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The Fall

The Fall

by Albert Camus

Analysis: Narrator Point of View

Who is the narrator, can she or he read minds, and, more importantly, can we trust her or him?

First Person (Central Narrator)

(A technical note before we start: though The Fall does create a "you" character, it’s still considered a first-person narrative.)

Point of view is fascinating in The Fall. As a narrator, Jean-Baptiste is elusive, ironic, manipulative, and woefully unreliable. The fact that he makes you, the reader, into a character in his tale is one of the greatest literary magic tricks we’ve ever witnessed, topped only by his twist ending where Jean-Baptiste is you, you are he, and together you’re every man.

Jean-Baptiste gives a series of hints that he just can’t be trusted. Early on in Chapter Three, he describes himself as "a double face, a charming Janus, […] a play-actor." He won’t tell you his real name, and later he even wonders if he has dreamt this entire narrative. In Chapter Six, the lesson hits home: "I know what you’re thinking: it’s very hard to disentangle the true from the false in what I’m saying. I admit you are right"(6.1). He then declares, "Don’t lies eventually lead to the truth? […] What does it matter whether they are true or false?" We should apply to all of Jean-Baptiste’s "confession", the slogan he envisioned on his personal trade-sign: "Don’t rely on it."

And now for the important question, uttered by many a reader sometime around Chapter Five: "Why are you doing this to me?!" Actually, let’s read some Kierkegaard and return to the question.

Søren Kierkegaard was a Danish philosopher who lived and wrote during the first half of the 1800s. Although "existentialism" didn’t strictly exist yet, he is often called "The Father of Existentialism," since his ideas were a springboard for later thinkers like Sartre and Camus. Kierkegaard is interested in what he called "indirect communication." He believes that the most important kind of truth couldn’t just be told to you straight-up – it has to be communicated in a slightly tricky way. This is nothing new. Just think about the way the Bible uses parables to explain important concepts, or how Zen Buddhists rely on koans (those riddles like "What is the sound of one hand clapping?).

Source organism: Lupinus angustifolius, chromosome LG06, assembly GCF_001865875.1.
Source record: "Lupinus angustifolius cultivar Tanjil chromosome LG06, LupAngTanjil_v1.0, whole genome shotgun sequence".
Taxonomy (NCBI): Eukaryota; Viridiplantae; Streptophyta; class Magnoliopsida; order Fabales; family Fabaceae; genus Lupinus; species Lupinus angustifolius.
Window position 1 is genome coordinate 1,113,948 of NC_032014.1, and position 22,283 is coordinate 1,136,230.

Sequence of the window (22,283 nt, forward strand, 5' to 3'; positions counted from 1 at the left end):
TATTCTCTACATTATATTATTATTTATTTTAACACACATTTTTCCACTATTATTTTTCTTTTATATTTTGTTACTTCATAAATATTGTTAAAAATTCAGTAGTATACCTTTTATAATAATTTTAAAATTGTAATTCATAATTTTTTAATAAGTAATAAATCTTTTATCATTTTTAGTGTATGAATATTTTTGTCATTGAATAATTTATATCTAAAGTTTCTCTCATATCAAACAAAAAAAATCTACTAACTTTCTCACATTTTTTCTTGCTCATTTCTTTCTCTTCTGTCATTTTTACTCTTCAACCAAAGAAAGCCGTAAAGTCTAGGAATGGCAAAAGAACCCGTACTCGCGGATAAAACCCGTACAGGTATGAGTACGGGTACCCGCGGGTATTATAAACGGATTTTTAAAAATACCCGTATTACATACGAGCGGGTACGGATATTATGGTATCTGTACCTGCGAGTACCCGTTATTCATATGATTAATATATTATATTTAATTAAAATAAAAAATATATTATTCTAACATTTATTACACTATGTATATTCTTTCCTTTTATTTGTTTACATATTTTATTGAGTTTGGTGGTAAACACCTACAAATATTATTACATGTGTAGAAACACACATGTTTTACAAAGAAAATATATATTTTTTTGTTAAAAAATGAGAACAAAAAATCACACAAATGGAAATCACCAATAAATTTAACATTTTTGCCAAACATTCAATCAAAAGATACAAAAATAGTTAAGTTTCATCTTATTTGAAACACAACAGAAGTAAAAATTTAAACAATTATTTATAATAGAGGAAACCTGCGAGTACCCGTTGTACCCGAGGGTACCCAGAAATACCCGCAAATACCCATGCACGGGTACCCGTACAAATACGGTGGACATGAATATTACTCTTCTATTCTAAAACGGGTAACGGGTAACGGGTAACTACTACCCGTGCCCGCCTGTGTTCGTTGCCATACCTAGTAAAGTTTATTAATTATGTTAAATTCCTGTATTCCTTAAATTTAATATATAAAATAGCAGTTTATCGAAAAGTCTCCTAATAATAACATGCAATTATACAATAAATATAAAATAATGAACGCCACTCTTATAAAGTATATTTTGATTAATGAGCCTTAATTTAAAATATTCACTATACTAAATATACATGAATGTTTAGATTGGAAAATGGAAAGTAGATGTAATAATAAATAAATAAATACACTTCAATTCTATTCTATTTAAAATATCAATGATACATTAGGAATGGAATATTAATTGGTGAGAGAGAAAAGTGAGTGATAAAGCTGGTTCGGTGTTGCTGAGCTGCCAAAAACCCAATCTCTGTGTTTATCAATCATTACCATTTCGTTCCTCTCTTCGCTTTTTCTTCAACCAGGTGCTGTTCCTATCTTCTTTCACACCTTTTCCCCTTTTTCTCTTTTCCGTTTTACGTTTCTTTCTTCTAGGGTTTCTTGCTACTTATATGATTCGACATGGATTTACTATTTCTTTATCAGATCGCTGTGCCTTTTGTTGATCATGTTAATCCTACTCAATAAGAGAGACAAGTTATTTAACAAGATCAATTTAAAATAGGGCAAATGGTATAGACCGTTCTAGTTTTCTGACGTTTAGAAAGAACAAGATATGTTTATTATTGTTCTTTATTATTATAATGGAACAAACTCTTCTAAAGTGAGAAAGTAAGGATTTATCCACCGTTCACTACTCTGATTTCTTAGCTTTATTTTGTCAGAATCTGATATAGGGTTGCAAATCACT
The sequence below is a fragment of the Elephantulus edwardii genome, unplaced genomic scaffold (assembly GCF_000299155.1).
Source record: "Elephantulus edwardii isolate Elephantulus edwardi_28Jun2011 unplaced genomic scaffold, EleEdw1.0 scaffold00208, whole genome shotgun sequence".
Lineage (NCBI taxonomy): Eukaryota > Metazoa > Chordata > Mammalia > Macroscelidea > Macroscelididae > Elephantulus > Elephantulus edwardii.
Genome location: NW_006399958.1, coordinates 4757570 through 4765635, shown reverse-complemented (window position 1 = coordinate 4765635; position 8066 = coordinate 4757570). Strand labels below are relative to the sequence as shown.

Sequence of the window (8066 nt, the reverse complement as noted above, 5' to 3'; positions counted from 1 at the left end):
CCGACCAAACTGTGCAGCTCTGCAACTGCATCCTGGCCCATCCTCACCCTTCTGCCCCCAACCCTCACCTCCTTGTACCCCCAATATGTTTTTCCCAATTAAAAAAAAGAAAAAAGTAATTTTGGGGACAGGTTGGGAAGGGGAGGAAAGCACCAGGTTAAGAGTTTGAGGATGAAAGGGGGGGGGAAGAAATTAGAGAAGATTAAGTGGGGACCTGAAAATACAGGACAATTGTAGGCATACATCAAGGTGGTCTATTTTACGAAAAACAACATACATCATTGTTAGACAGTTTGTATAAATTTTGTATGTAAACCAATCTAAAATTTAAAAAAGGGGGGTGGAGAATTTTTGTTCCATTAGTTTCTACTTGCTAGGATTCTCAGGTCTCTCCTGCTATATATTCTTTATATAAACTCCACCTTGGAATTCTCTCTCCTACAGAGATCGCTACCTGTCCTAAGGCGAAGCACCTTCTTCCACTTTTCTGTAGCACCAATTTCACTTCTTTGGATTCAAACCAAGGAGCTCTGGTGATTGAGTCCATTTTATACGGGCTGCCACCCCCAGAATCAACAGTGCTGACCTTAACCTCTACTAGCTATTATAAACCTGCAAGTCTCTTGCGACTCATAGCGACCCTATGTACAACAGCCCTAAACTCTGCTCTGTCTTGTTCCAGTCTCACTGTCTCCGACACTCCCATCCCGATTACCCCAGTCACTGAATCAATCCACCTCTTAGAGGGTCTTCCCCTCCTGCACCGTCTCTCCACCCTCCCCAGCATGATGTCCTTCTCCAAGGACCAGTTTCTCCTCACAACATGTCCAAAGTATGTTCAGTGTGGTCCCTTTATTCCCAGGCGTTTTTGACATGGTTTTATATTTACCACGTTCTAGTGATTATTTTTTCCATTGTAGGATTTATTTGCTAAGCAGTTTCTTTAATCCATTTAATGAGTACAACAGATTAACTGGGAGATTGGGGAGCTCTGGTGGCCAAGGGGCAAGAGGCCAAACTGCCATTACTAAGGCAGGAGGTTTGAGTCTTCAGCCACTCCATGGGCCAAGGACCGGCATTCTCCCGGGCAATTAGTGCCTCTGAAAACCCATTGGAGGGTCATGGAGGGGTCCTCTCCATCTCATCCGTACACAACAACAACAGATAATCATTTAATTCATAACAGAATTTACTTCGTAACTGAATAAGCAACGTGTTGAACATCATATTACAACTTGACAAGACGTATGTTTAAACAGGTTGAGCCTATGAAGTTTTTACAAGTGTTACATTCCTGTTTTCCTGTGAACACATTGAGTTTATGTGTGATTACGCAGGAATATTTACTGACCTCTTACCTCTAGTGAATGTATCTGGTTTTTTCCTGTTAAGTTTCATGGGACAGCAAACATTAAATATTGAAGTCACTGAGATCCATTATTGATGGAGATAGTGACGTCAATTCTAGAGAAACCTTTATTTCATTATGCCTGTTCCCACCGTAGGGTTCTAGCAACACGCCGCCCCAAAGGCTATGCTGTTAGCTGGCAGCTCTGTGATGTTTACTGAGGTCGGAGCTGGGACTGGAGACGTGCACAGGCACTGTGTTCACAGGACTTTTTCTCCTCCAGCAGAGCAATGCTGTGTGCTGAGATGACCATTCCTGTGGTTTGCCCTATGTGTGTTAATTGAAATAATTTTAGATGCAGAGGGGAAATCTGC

There’s a good chance that’s what Jean-Baptiste is doing here. Check out the passage where he talks about Luke, the gospel-writer who "censored out" Jesus’ cry on the cross: "Mind you, if Luke had suppressed nothing, the matter would hardly have been noticed; in any case, it would not have assumed such importance. Thus the censor shouts aloud what he proscribes" (5.17). The idea comes up a second time when Jean-Baptiste tells you: "I am skipping […] over these details which have a certain significance. Well, […] I am skipping over them so that you will notice them the better" (6.5). This is "indirect communication" at its finest. You actually need to disguise the truth a bit, so that your reader can grasp it, tackle it, get messy with it, and interpret it for himself. Or, as Jean-Baptiste says, "Sometimes it is easier to see clearly into the liar than into the man who tells the truth. Truth, like light, blinds. Falsehood, on the contrary, is a beautiful twilight that enhances every object" (6.2).

Now, think about Jean-Baptiste’s conclusion, that his confession is "a portrait which is the image of all and of no one." Doesn’t this make sense now? It could even be that Camus, not just Jean-Baptiste, is dealing in indirect communication. He couldn’t just write an essay condemning you and all of humanity of being hypocritical, duplicitous, and egotistical. He had to write a novel about a fictional guy who embodies these vices. He indirectly accuses us, and the accusation is that much more powerful because of its method.

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